US 2142932 A
Abstract available in
Claims available in
Description (OCR text may contain errors)
E, E. BEARD PLYWOOD PRESS Jan. 3, 1939.
Filed March 11,
1955 3 Sheets-Sheet l Jan. 3, 1939. E, BEARD 2,142,932
PLYWOOD PRE S 5 Filed March 11, 1955 5 Sheets-Sheet 2 Elmer E.Bea1'd E E. BEARD PLYWOOD PRESS Jan. 3, 1939.
Filed March ll, 1935 3 Sheets-Sheet 3 Elmer Beard I III lif tits
Patented Jan. 3, 1939 UNITED STATES PATENT OFFICE PLYWOOD PRESS poration Washington Application March 11, 1935, Serial No. 10,485
My invention relates to the manufacture of panels of plywood and the like, and preferably is concerned with the manufacture, by a continuous process, of panels of indeterminate length.
More especially my invention relates to a press for use in such manufacture of plywood, but which can be employed for the manufacture of individual panels of plywood or like materials.
in the manufacture of plywood it is necessary to apply pressure to the panels while the glue is setting. The application oi heat is sometimes desirable to hasten the setting. The panels will vary somewhat in thickness, due to local conditions in the veneer or in the panel, and it is one of the objects of my invention to provide a press which will suitably apply heat and pressure distributed evenly over the entire surface or" the panel within the press, at the same time permitting the continuous feed-through or" the panel in process of formation.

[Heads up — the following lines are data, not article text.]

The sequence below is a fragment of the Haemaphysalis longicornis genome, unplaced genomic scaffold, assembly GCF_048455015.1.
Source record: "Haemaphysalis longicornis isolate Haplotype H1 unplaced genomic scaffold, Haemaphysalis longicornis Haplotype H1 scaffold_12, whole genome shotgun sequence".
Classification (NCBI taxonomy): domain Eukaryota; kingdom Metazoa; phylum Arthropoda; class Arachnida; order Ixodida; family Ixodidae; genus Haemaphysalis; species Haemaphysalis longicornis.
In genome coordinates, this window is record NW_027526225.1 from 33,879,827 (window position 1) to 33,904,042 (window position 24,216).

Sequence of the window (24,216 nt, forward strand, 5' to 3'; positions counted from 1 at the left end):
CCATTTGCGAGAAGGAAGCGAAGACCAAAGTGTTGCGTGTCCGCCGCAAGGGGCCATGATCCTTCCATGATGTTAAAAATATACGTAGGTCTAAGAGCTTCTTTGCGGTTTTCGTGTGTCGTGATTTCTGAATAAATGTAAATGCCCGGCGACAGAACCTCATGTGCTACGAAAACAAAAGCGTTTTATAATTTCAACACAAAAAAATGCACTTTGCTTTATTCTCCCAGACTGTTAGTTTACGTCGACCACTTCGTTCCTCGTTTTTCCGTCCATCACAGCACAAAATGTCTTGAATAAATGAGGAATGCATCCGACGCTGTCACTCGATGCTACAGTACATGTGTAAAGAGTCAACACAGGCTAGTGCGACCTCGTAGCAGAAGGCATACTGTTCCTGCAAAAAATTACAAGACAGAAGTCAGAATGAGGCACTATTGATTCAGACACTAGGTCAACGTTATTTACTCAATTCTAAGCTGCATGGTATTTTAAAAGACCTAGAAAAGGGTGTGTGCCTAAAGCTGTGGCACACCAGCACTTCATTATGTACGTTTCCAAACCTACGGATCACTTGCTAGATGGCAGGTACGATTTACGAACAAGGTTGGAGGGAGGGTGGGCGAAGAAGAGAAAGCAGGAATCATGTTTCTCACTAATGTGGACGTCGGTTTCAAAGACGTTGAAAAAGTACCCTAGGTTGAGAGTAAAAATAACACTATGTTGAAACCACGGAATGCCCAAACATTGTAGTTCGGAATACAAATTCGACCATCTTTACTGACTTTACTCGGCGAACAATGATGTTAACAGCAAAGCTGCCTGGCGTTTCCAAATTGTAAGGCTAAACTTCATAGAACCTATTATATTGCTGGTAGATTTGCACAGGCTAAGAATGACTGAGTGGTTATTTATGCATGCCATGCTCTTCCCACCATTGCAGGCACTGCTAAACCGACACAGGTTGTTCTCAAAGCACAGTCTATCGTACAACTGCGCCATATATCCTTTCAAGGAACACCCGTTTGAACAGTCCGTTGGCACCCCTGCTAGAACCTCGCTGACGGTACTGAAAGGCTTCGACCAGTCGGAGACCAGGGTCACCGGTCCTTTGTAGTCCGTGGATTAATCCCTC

For a continuous feed-throug operation conveyor belts are employed, receiving the panel between them. it is essential that pressure be distributed evenly from press members to these conveyor belts, which are in contact with the panel to be pressed, and that the conveyor belts be permitted to move through with little or no friction, and while the employment of rollers on either the conveyor belt or the press suggests itself as an antiiriction means, yet it is extremely desirable to avoid the employment or" large pressure rollers, such as would be required, supported in heavy bearings at their ends, to carry the heavy pressures without bending, since such heavy rollers space widely apart the press members, which are heated, from the panel which is being pressed, and therefore make transmission ofheat diiiic'ult; furthermore, such large rollers cannot be closely spaced, therefore the distribution of pressure is uneven, and there is a tendency to form waves in the faces of the panel. Yet previous methods of facilitating the feed-through of conveyor belts with which I am acquainted, necessitated the employment of large heavy rollers, since light rollers, oi small diameter, would not be sufficiently stifi. It is an object of my present invention, then, to iacilitate the feed-through of the conveyor belts and panels and to evenly distribute the pressure within closely spaced intervals, bya construction enabling the employment of small rollers, thereby avoiding pressure ridges or waves in the panels, evenly distributing the pressure, and bringing the heatedpress member into as close association as possible with the panel being pressed.